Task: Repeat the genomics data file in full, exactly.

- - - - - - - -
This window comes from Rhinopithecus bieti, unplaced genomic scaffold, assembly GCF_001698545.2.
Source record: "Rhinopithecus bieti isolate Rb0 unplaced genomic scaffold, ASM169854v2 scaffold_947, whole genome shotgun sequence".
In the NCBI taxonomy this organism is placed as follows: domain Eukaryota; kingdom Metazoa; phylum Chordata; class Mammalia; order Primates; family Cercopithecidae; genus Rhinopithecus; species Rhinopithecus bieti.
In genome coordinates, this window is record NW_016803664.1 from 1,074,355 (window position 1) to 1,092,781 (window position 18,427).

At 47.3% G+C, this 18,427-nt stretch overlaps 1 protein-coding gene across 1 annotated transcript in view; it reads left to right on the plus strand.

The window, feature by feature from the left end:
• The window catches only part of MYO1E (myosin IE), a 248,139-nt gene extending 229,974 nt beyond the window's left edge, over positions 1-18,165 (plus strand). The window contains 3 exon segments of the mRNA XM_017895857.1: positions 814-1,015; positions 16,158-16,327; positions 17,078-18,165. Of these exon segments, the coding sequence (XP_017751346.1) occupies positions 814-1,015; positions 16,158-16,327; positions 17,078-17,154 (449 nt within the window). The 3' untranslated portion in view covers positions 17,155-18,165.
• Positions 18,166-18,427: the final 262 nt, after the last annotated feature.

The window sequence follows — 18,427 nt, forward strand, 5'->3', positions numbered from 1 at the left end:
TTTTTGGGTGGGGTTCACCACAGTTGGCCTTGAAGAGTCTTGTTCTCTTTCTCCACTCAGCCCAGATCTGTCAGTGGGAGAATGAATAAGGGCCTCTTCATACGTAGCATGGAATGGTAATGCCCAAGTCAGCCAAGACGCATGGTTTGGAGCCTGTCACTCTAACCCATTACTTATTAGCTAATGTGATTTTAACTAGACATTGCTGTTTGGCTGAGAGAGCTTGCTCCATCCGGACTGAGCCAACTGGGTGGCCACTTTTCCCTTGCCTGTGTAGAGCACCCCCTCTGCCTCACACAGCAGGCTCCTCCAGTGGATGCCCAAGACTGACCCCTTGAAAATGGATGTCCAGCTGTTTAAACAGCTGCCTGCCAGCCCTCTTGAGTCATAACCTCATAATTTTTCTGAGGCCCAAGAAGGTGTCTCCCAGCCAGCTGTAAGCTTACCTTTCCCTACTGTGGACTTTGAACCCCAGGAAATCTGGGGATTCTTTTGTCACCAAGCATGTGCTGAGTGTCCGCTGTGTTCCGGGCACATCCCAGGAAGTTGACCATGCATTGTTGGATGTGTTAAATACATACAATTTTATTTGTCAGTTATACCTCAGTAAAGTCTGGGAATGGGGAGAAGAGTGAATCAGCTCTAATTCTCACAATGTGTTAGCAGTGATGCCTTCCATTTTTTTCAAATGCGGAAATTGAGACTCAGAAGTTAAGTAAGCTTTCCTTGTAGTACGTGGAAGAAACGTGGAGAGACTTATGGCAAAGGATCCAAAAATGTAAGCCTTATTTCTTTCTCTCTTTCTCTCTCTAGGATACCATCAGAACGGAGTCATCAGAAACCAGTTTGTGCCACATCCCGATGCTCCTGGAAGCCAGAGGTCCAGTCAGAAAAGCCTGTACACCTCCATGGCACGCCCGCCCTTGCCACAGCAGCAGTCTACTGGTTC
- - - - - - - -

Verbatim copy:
This window comes from Rhinopithecus bieti, unplaced genomic scaffold, assembly GCF_001698545.2.
Source record: "Rhinopithecus bieti isolate Rb0 unplaced genomic scaffold, ASM169854v2 scaffold_947, whole genome shotgun sequence".
In the NCBI taxonomy this organism is placed as follows: domain Eukaryota; kingdom Metazoa; phylum Chordata; class Mammalia; order Primates; family Cercopithecidae; genus Rhinopithecus; species Rhinopithecus bieti.
In genome coordinates, this window is record NW_016803664.1 from 1,074,355 (window position 1) to 1,092,781 (window position 18,427).

At 47.3% G+C, this 18,427-nt stretch overlaps 1 protein-coding gene across 1 annotated transcript in view; it reads left to right on the plus strand.

The window, feature by feature from the left end:
• The window catches only part of MYO1E (myosin IE), a 248,139-nt gene extending 229,974 nt beyond the window's left edge, over positions 1-18,165 (plus strand). The window contains 3 exon segments of the mRNA XM_017895857.1: positions 814-1,015; positions 16,158-16,327; positions 17,078-18,165. Of these exon segments, the coding sequence (XP_017751346.1) occupies positions 814-1,015; positions 16,158-16,327; positions 17,078-17,154 (449 nt within the window). The 3' untranslated portion in view covers positions 17,155-18,165.
• Positions 18,166-18,427: the final 262 nt, after the last annotated feature.

The window sequence follows — 18,427 nt, forward strand, 5'->3', positions numbered from 1 at the left end:
TTTTTGGGTGGGGTTCACCACAGTTGGCCTTGAAGAGTCTTGTTCTCTTTCTCCACTCAGCCCAGATCTGTCAGTGGGAGAATGAATAAGGGCCTCTTCATACGTAGCATGGAATGGTAATGCCCAAGTCAGCCAAGACGCATGGTTTGGAGCCTGTCACTCTAACCCATTACTTATTAGCTAATGTGATTTTAACTAGACATTGCTGTTTGGCTGAGAGAGCTTGCTCCATCCGGACTGAGCCAACTGGGTGGCCACTTTTCCCTTGCCTGTGTAGAGCACCCCCTCTGCCTCACACAGCAGGCTCCTCCAGTGGATGCCCAAGACTGACCCCTTGAAAATGGATGTCCAGCTGTTTAAACAGCTGCCTGCCAGCCCTCTTGAGTCATAACCTCATAATTTTTCTGAGGCCCAAGAAGGTGTCTCCCAGCCAGCTGTAAGCTTACCTTTCCCTACTGTGGACTTTGAACCCCAGGAAATCTGGGGATTCTTTTGTCACCAAGCATGTGCTGAGTGTCCGCTGTGTTCCGGGCACATCCCAGGAAGTTGACCATGCATTGTTGGATGTGTTAAATACATACAATTTTATTTGTCAGTTATACCTCAGTAAAGTCTGGGAATGGGGAGAAGAGTGAATCAGCTCTAATTCTCACAATGTGTTAGCAGTGATGCCTTCCATTTTTTTCAAATGCGGAAATTGAGACTCAGAAGTTAAGTAAGCTTTCCTTGTAGTACGTGGAAGAAACGTGGAGAGACTTATGGCAAAGGATCCAAAAATGTAAGCCTTATTTCTTTCTCTCTTTCTCTCTCTAGGATACCATCAGAACGGAGTCATCAGAAACCAGTTTGTGCCACATCCCGATGCTCCTGGAAGCCAGAGGTCCAGTCAGAAAAGCCTGTACACCTCCATGGCACGCCCGCCCTTGCCACAGCAGCAGTCTACTGGTTC